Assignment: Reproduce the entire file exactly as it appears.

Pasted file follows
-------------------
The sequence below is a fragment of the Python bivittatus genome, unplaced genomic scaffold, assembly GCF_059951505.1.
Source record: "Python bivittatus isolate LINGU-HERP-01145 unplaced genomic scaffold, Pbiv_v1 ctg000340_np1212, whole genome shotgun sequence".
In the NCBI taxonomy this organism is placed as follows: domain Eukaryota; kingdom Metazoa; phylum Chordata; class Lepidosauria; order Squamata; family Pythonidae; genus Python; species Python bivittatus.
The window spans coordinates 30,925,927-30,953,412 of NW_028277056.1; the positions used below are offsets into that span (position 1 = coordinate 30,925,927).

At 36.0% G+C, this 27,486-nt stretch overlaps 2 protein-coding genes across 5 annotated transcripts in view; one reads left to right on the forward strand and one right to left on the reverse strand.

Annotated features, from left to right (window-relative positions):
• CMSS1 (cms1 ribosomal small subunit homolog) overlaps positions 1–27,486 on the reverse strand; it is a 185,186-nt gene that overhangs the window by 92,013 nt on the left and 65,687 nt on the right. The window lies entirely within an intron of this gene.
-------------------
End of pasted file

The sequence below is a fragment of the Python bivittatus genome, unplaced genomic scaffold, assembly GCF_059951505.1.
Source record: "Python bivittatus isolate LINGU-HERP-01145 unplaced genomic scaffold, Pbiv_v1 ctg000340_np1212, whole genome shotgun sequence".
In the NCBI taxonomy this organism is placed as follows: domain Eukaryota; kingdom Metazoa; phylum Chordata; class Lepidosauria; order Squamata; family Pythonidae; genus Python; species Python bivittatus.
The window spans coordinates 30,925,927-30,953,412 of NW_028277056.1; the positions used below are offsets into that span (position 1 = coordinate 30,925,927).

At 36.0% G+C, this 27,486-nt stretch overlaps 2 protein-coding genes across 5 annotated transcripts in view; one reads left to right on the forward strand and one right to left on the reverse strand.

Annotated features, from left to right (window-relative positions):
• CMSS1 (cms1 ribosomal small subunit homolog) overlaps positions 1–27,486 on the reverse strand; it is a 185,186-nt gene that overhangs the window by 92,013 nt on the left and 65,687 nt on the right. The window lies entirely within an intron of this gene.